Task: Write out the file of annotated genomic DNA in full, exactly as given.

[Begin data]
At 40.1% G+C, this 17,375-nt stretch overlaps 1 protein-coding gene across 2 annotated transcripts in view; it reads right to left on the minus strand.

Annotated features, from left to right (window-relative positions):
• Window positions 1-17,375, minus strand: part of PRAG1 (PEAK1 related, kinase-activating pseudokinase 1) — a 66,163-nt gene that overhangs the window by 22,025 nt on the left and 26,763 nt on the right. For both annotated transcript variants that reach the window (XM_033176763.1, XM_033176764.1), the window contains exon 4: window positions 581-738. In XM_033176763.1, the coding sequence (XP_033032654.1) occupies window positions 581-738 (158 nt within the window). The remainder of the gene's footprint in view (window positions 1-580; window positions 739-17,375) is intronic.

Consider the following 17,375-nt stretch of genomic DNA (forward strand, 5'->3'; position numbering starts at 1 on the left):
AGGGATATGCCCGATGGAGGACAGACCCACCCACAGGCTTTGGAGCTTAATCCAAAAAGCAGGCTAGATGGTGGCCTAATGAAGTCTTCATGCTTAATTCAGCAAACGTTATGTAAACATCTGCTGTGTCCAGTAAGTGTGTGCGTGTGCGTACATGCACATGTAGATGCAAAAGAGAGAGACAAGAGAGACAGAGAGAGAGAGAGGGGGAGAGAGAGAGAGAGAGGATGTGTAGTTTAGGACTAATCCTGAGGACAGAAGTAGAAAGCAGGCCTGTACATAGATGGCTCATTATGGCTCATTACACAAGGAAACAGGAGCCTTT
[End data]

At 40.1% G+C, this 17,375-nt stretch overlaps 1 protein-coding gene across 2 annotated transcripts in view; it reads right to left on the minus strand.

Annotated features, from left to right (window-relative positions):
• Window positions 1-17,375, minus strand: part of PRAG1 (PEAK1 related, kinase-activating pseudokinase 1) — a 66,163-nt gene that overhangs the window by 22,025 nt on the left and 26,763 nt on the right. For both annotated transcript variants that reach the window (XM_033176763.1, XM_033176764.1), the window contains exon 4: window positions 581-738. In XM_033176763.1, the coding sequence (XP_033032654.1) occupies window positions 581-738 (158 nt within the window). The remainder of the gene's footprint in view (window positions 1-580; window positions 739-17,375) is intronic.

Consider the following 17,375-nt stretch of genomic DNA (forward strand, 5'->3'; position numbering starts at 1 on the left):
AGGGATATGCCCGATGGAGGACAGACCCACCCACAGGCTTTGGAGCTTAATCCAAAAAGCAGGCTAGATGGTGGCCTAATGAAGTCTTCATGCTTAATTCAGCAAACGTTATGTAAACATCTGCTGTGTCCAGTAAGTGTGTGCGTGTGCGTACATGCACATGTAGATGCAAAAGAGAGAGACAAGAGAGACAGAGAGAGAGAGAGGGGGAGAGAGAGAGAGAGAGGATGTGTAGTTTAGGACTAATCCTGAGGACAGAAGTAGAAAGCAGGCCTGTACATAGATGGCTCATTATGGCTCATTACACAAGGAAACAGGAGCCTTT